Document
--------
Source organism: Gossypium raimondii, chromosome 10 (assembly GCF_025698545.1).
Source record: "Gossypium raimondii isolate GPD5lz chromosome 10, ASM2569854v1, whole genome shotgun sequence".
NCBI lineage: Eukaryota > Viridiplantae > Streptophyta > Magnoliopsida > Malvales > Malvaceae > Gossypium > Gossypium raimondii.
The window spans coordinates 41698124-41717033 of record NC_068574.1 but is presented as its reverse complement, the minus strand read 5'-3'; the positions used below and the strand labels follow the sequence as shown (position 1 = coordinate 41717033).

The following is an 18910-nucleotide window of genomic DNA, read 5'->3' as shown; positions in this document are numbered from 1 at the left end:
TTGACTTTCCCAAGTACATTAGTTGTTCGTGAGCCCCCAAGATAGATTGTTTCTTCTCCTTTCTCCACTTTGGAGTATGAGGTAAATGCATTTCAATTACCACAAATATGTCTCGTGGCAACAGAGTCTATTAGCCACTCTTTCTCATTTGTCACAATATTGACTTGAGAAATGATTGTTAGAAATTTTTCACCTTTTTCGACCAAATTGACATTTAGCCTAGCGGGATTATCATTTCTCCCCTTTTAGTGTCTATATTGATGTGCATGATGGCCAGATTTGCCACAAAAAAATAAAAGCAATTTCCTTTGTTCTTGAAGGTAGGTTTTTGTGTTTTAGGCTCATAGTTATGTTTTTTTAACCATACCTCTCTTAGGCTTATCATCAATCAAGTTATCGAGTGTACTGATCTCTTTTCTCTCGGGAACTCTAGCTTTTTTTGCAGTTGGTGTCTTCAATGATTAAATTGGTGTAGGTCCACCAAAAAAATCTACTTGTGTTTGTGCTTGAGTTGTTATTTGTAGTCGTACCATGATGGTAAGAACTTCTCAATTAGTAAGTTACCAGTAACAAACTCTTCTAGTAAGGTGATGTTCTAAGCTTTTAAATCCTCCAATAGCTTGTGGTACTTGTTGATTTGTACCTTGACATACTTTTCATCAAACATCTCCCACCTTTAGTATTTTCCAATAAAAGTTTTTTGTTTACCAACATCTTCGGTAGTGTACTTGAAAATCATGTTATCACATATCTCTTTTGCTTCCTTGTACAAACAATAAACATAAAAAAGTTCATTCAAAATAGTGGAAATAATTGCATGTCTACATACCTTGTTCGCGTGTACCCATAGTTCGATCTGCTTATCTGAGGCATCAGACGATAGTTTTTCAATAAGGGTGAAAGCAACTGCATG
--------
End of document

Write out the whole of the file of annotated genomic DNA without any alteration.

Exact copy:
Source organism: Gossypium raimondii, chromosome 10 (assembly GCF_025698545.1).
Source record: "Gossypium raimondii isolate GPD5lz chromosome 10, ASM2569854v1, whole genome shotgun sequence".
NCBI lineage: Eukaryota > Viridiplantae > Streptophyta > Magnoliopsida > Malvales > Malvaceae > Gossypium > Gossypium raimondii.
The window spans coordinates 41698124-41717033 of record NC_068574.1 but is presented as its reverse complement, the minus strand read 5'-3'; the positions used below and the strand labels follow the sequence as shown (position 1 = coordinate 41717033).

The following is an 18910-nucleotide window of genomic DNA, read 5'->3' as shown; positions in this document are numbered from 1 at the left end:
TTGACTTTCCCAAGTACATTAGTTGTTCGTGAGCCCCCAAGATAGATTGTTTCTTCTCCTTTCTCCACTTTGGAGTATGAGGTAAATGCATTTCAATTACCACAAATATGTCTCGTGGCAACAGAGTCTATTAGCCACTCTTTCTCATTTGTCACAATATTGACTTGAGAAATGATTGTTAGAAATTTTTCACCTTTTTCGACCAAATTGACATTTAGCCTAGCGGGATTATCATTTCTCCCCTTTTAGTGTCTATATTGATGTGCATGATGGCCAGATTTGCCACAAAAAAATAAAAGCAATTTCCTTTGTTCTTGAAGGTAGGTTTTTGTGTTTTAGGCTCATAGTTATGTTTTTTTAACCATACCTCTCTTAGGCTTATCATCAATCAAGTTATCGAGTGTACTGATCTCTTTTCTCTCGGGAACTCTAGCTTTTTTTGCAGTTGGTGTCTTCAATGATTAAATTGGTGTAGGTCCACCAAAAAAATCTACTTGTGTTTGTGCTTGAGTTGTTATTTGTAGTCGTACCATGATGGTAAGAACTTCTCAATTAGTAAGTTACCAGTAACAAACTCTTCTAGTAAGGTGATGTTCTAAGCTTTTAAATCCTCCAATAGCTTGTGGTACTTGTTGATTTGTACCTTGACATACTTTTCATCAAACATCTCCCACCTTTAGTATTTTCCAATAAAAGTTTTTTGTTTACCAACATCTTCGGTAGTGTACTTGAAAATCATGTTATCACATATCTCTTTTGCTTCCTTGTACAAACAATAAACATAAAAAAGTTCATTCAAAATAGTGGAAATAATTGCATGTCTACATACCTTGTTCGCGTGTACCCATAGTTCGATCTGCTTATCTGAGGCATCAGACGATAGTTTTTCAATAAGGGTGAAAGCAACTGCATG